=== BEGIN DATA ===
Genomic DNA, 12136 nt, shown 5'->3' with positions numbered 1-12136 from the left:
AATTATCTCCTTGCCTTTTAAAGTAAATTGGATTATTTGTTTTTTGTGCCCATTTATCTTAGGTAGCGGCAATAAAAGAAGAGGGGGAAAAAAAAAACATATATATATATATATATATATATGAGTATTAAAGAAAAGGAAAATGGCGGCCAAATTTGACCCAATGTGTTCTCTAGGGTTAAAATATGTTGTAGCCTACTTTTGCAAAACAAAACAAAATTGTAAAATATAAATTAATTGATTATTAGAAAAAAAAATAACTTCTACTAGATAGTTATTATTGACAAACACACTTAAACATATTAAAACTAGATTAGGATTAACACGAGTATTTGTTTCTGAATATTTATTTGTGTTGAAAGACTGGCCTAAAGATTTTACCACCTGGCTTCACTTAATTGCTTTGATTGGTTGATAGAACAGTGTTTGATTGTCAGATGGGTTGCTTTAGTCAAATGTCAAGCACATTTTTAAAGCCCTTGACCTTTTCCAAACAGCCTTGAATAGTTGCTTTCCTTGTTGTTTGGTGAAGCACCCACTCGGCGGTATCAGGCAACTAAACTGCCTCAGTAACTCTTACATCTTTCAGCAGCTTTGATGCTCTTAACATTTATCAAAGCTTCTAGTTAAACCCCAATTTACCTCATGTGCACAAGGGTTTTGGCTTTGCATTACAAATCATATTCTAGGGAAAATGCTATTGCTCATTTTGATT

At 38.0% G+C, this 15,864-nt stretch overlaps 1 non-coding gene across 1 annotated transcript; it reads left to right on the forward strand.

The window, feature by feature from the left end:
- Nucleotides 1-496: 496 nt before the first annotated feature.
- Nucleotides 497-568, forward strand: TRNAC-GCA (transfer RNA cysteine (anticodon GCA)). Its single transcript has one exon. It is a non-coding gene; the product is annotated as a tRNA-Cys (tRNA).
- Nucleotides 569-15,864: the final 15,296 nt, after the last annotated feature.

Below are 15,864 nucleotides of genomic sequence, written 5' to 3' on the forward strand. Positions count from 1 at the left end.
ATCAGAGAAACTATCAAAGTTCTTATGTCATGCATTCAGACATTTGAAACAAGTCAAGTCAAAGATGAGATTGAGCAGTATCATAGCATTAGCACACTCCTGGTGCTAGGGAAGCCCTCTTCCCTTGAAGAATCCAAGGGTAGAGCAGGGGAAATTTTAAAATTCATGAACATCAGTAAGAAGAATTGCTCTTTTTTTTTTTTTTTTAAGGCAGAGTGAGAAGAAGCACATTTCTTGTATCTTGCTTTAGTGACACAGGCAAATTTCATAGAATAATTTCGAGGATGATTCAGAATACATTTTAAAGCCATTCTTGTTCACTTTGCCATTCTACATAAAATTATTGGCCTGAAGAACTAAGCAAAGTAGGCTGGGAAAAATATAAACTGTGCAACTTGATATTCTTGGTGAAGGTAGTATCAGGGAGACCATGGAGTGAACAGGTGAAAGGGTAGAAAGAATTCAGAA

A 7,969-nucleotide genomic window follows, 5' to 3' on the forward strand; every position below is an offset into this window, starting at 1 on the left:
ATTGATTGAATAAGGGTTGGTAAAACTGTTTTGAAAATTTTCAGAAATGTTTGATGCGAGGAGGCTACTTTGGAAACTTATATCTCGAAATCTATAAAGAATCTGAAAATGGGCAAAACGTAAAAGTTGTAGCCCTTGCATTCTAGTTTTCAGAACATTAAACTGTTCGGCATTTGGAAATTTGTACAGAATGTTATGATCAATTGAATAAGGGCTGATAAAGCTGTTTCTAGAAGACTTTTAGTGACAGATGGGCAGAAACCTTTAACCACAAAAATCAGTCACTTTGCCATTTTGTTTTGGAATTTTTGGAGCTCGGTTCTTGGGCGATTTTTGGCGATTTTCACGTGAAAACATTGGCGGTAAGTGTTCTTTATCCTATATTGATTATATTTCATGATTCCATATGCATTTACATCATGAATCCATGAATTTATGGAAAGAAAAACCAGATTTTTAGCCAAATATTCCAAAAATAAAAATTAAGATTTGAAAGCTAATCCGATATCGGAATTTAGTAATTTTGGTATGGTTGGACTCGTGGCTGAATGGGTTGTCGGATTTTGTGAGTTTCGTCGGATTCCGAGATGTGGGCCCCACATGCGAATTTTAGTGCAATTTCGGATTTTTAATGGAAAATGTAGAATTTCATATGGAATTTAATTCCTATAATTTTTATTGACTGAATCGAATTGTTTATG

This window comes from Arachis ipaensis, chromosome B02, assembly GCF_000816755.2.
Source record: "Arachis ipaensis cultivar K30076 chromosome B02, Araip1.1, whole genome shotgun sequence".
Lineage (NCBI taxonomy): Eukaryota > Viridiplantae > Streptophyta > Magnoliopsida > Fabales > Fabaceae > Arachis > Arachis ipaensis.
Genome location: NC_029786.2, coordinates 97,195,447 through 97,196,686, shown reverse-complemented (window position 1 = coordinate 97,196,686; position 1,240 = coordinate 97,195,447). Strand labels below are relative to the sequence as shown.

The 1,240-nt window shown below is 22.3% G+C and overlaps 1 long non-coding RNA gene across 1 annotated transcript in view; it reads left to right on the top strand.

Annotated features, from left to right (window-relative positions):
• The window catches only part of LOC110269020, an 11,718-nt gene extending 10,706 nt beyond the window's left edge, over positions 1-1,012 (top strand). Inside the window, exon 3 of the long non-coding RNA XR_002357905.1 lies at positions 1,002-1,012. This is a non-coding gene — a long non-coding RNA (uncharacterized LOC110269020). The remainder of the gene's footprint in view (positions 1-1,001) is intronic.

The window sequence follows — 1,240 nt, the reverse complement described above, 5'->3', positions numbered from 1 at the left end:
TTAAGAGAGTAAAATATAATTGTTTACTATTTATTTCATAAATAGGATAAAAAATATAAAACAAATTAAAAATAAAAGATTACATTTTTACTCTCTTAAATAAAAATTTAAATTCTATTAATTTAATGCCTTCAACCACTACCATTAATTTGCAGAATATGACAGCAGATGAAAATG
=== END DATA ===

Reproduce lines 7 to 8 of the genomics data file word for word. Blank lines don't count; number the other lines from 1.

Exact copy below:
- Nucleotides 569-15,864: the final 15,296 nt, after the last annotated feature.

Below are 15,864 nucleotides of genomic sequence, written 5' to 3' on the forward strand. Positions count from 1 at the left end.